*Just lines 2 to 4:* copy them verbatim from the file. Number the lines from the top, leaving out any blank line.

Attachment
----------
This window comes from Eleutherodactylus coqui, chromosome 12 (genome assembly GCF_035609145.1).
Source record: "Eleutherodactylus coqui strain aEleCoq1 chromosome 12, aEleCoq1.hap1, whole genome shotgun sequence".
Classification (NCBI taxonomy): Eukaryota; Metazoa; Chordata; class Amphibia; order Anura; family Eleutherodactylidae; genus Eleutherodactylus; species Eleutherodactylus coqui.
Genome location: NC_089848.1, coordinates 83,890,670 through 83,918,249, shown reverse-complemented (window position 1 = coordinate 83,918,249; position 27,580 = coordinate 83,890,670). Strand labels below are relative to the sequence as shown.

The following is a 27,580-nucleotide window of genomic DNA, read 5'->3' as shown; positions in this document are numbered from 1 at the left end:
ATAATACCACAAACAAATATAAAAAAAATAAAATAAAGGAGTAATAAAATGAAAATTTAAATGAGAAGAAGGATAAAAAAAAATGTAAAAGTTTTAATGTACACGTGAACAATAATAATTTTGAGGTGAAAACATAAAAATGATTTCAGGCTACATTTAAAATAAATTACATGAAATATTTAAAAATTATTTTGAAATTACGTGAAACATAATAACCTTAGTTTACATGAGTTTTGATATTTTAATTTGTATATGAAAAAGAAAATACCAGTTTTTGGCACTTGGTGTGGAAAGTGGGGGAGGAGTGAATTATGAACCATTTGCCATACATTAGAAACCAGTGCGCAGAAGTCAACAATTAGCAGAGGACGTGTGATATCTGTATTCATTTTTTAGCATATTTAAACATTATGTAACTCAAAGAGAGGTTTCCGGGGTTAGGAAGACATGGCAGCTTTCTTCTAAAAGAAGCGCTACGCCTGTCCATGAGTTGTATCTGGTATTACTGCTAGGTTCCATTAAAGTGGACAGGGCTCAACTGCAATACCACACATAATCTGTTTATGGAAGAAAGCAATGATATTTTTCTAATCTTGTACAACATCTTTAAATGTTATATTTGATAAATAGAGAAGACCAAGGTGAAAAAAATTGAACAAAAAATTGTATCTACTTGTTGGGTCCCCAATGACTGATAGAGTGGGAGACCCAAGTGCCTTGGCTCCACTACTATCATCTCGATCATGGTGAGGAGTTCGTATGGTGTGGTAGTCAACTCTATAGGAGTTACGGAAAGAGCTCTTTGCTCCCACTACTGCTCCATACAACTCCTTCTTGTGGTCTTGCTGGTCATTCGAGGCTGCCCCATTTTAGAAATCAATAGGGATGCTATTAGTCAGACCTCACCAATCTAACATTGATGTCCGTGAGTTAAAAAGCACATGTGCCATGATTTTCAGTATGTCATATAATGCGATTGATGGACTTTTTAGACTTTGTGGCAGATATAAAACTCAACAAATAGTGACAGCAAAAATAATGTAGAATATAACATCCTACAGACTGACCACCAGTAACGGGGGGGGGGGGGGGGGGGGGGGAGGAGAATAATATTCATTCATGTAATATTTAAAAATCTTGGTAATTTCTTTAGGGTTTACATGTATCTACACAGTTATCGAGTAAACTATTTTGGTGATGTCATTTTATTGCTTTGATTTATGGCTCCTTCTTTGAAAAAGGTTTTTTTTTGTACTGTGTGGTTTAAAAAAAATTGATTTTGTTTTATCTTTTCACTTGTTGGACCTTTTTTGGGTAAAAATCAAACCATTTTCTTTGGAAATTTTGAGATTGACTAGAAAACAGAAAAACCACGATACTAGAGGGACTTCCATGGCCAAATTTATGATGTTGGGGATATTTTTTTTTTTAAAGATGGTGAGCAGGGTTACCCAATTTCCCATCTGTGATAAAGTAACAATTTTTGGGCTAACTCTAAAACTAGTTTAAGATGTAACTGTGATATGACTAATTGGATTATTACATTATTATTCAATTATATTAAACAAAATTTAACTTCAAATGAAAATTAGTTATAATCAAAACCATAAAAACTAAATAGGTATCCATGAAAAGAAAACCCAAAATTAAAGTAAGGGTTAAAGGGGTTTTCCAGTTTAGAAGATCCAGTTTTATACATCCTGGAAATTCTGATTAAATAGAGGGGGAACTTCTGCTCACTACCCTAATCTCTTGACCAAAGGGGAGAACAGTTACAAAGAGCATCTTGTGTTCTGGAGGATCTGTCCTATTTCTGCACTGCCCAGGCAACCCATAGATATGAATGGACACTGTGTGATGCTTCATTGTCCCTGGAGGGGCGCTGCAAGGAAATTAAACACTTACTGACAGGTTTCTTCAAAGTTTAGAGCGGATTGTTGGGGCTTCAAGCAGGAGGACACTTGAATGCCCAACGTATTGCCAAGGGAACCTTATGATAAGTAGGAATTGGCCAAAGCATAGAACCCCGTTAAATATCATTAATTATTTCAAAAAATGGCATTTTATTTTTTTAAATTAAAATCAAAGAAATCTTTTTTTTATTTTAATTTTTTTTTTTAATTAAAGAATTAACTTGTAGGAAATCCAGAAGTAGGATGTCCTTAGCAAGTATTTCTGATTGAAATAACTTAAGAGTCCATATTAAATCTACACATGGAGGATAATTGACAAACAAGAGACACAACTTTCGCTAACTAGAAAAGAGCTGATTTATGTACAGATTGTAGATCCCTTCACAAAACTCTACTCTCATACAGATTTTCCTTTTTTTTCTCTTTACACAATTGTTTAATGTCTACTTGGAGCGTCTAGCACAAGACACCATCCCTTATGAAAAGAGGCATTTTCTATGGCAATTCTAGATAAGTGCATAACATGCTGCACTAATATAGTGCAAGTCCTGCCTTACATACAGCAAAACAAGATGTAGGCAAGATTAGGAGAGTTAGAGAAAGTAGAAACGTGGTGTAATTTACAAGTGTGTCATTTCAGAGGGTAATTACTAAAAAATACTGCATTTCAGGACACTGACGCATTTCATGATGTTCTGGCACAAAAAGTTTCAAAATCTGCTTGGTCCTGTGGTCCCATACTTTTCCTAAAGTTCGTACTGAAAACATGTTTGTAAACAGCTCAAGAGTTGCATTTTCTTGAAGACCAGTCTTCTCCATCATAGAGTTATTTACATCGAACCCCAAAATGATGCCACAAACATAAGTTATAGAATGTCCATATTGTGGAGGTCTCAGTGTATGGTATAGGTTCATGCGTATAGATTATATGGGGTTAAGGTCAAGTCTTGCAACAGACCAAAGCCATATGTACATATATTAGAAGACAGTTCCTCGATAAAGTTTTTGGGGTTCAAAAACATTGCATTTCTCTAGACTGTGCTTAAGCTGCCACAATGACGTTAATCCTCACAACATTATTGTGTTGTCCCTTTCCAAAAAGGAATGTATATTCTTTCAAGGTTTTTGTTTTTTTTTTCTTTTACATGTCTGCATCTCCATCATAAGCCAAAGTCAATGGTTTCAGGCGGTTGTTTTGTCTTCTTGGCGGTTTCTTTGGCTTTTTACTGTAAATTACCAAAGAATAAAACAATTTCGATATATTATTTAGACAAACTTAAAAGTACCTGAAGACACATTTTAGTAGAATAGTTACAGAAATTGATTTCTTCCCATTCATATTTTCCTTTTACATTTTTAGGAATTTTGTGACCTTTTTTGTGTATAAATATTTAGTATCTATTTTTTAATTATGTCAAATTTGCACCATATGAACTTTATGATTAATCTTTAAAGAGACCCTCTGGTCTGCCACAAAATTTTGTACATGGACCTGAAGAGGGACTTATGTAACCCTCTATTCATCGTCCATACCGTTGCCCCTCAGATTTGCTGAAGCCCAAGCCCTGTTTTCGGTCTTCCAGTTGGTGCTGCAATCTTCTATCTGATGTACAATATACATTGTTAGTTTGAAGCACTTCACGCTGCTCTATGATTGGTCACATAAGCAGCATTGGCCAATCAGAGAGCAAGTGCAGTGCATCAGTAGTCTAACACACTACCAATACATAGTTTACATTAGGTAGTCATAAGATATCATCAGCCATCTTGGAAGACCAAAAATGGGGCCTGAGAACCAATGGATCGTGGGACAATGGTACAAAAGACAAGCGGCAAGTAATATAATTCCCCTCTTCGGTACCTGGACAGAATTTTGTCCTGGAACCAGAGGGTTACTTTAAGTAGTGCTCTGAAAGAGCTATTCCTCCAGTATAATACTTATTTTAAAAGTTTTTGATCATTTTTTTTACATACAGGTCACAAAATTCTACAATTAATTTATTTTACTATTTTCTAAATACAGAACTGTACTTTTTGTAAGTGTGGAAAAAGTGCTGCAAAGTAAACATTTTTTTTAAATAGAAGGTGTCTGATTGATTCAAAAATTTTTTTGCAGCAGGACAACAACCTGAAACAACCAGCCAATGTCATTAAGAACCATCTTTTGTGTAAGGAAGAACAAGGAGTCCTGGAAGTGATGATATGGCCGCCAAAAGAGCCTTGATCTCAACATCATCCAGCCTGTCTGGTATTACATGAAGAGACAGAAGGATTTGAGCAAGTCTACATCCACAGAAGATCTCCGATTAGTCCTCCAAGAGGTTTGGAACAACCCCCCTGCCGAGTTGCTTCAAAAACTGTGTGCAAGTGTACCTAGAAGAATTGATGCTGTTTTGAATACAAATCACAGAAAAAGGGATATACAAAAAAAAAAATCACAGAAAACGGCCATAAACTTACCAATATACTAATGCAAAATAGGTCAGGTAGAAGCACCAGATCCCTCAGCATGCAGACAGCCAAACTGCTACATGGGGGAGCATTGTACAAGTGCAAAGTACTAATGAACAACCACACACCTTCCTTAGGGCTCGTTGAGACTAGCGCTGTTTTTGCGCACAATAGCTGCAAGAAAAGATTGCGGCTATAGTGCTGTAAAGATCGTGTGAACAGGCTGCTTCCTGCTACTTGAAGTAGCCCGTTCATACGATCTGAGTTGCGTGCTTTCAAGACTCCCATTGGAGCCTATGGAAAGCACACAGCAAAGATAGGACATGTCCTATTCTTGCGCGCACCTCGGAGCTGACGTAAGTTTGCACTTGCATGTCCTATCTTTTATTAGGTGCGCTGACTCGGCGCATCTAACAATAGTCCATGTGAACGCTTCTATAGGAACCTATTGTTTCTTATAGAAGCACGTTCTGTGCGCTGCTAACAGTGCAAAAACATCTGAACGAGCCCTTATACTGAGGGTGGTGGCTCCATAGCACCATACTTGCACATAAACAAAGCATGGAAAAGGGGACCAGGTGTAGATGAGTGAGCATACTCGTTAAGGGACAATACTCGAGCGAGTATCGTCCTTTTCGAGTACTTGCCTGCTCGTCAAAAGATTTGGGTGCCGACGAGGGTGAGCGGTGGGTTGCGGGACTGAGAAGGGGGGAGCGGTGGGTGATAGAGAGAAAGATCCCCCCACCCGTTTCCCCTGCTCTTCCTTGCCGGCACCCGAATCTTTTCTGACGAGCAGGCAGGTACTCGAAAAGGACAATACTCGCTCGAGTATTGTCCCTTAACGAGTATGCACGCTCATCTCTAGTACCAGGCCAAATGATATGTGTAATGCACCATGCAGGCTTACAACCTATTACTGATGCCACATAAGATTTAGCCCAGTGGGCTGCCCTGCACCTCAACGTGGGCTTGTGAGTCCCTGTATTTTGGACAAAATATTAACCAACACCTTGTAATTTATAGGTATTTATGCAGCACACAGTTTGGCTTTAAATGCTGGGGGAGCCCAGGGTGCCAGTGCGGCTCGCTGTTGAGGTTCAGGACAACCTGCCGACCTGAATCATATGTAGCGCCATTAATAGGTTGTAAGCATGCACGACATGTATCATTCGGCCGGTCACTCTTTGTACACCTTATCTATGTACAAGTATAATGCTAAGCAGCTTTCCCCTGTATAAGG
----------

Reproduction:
Source record: "Eleutherodactylus coqui strain aEleCoq1 chromosome 12, aEleCoq1.hap1, whole genome shotgun sequence".
Classification (NCBI taxonomy): Eukaryota; Metazoa; Chordata; class Amphibia; order Anura; family Eleutherodactylidae; genus Eleutherodactylus; species Eleutherodactylus coqui.
Genome location: NC_089848.1, coordinates 83,890,670 through 83,918,249, shown reverse-complemented (window position 1 = coordinate 83,918,249; position 27,580 = coordinate 83,890,670). Strand labels below are relative to the sequence as shown.